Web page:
In a café off Via della Libertà, looking through a folder of images that have haunted me for years, taken by two of the great chroniclers of Palermo’s suffering and injustices. Firstly, Letizia Battaglia, one of Italy’s most celebrated photographers and a legendary figure in the city who, from the mid 1970s, obsessively catalogued hundreds of mafia killings, funerals, arrests, trials, chain-smoking prosecutors, illegal backstreet horse races, religious festivals, and the embattled daily lives of women and children at home and in the street. 

Shattered bodies, crumbling buildings, fragile dreams. Over 600,00 images, all in black and white: an unflinching archive of death and life in a war zone. 

Over the past 40 years, Letizia has also been a filmmaker, theatre director, writer, publisher, elected councillor, and environmentalist. As Leoluca Orlando’s combative, outspoken ‘Commissioner of Liveability’ in the heady days of the ‘Palermo Spring’, famously she took to the streets of the old city with a team of council workers to clear away rubbish and needles, replant gardens and parks, in an effort to reclaim pride in public spaces. Of the thirty-three resplendent palm trees she planted on the derelict seafront, in the site of an ancient grove, only three survive today; the others are sawn-off stumps. 

Now in her late 70s, and largely in retreat from public life, her most recent photographic projects explore a ‘working through’ of mourning by superimposing portraits of Palermitan women over her earlier images of violence: an unsettling frictional montage of bloody (masculine) past and contemplative (feminine) present that invites reflection on uncertain future possibilities.

And secondly, Shobha, Letizia’s daughter, a photographer of international reputation in her own right. She arrives for our meeting to find me looking at one of her mysterious images; it shows a young girl in a long cape with expansive wings, her back towards the camera, as if flying quietly along this shuttered backstreet in Vucciria, past a dog asleep in the gutter, towards the market stalls just visible in the distance. “Ah yes, the angel, she brings a different quality of energy. We need blessings in this city. We need imagination and poetry”.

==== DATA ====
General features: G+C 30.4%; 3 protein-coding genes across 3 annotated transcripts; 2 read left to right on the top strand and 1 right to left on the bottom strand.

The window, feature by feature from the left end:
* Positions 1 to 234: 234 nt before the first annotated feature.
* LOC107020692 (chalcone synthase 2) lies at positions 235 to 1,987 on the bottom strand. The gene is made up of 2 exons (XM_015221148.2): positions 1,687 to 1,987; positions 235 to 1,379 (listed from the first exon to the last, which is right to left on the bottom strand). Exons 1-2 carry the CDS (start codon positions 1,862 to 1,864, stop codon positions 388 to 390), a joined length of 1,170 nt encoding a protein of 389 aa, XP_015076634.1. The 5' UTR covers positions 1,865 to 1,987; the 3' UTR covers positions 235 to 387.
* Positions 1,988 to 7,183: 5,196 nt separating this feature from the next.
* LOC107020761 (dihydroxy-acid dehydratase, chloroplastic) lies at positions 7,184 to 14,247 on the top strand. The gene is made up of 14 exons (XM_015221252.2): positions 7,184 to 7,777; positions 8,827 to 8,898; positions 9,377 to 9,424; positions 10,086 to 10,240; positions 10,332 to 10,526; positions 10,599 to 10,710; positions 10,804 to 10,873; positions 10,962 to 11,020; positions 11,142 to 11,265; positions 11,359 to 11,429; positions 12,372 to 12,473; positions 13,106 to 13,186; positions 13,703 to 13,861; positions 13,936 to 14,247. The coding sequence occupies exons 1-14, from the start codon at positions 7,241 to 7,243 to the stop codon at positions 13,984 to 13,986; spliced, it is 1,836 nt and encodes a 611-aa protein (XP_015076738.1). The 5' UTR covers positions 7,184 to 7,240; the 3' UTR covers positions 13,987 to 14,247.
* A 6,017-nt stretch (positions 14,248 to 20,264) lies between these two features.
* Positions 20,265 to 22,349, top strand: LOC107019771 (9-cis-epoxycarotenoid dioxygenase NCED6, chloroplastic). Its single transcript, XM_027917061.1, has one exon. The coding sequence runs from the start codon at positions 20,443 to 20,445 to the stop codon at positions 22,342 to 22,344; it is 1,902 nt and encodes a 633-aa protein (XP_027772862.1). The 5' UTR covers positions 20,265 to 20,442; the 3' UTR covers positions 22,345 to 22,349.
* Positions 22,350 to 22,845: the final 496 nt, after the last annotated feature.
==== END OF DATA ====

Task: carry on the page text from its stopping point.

Since her return to Palermo in the mid 1980s, having lived and studied abroad, Shobha’s work as a photographer has complemented and developed her mother’s, her own critical rage contoured differently by living and working elsewhere for much of the year and by a determination to “pursue life rather than death. The opposite of my mother’s images, and yet exactly the same impulse. We are both on the side of life. Palermo is above all a schooling in compassion. Extreme contradictions live so closely together here. You have to pass through pain to move forward, and I’m not afraid of that. What I really fear is ignorance and forgetting, that’s the void where the mafia and other abuses of power thrive. 

"When I first came back to Palermo, I threw myself into that beautiful, optimistic movement around Falcone and Borsellino, Orlando and others. After years of terrible violence and corruption, there was a renewed sense of life, of awakening, generosity, support, a collective endeavor to make things the best they could be; and for ten years I photographed life. But since then so much of this has been compromised and destroyed, and people forget what’s possible. And once more Palermo feels like an abandoned child ... 

"There are still people of such quality here, angels who bring light, and there is always beauty to be found in everyday life; but sometimes it feels like the city’s falling backwards into the darkness again. It's not all shit of course; but I live in the moment, and this is a dark moment”.

Shobha describes her recent international projects and how they relate to her work in Palermo: women labourers in Karnataka cutting stone in caves, driving trucks; women disfigured by acid attacks in Bangladesh; refugee nuns in a temple in Cambodia. “Always the same ethic. How to use photography to give light to a person’s dignity. How to bear witness to suffering with honesty and compassion”. 

She talks animatedly about teaching photography in Sicily, working with single mothers, autistic and Down’s syndrome kids, and about the professional training workshops she runs here and internationally: “I try to teach people to be aware, to be awake and ready, here now. I try to teach attention. Attention is hope”. 

Finally, she reflects on the differences between Palermo and her other home in India, where “lightness is mixed into the gravity of everyday life, there’s a greater softness and buoyancy there that supports people’s belief in the possibility of growth and change. In Palermo gravity has such an aggressive pull, its heaviness sucks people down, eats their energy. Here we have to really struggle to react and rebel against inertia, to pull ourselves from the mess. Last year this café was firebombed three times within a month. Why? Pizzo, competition, territory. Small minds. Because it’s nice. A normal life is not possible here. It’s the Wild West”. 
For Shobha's website, and examples of her projects internationally, see here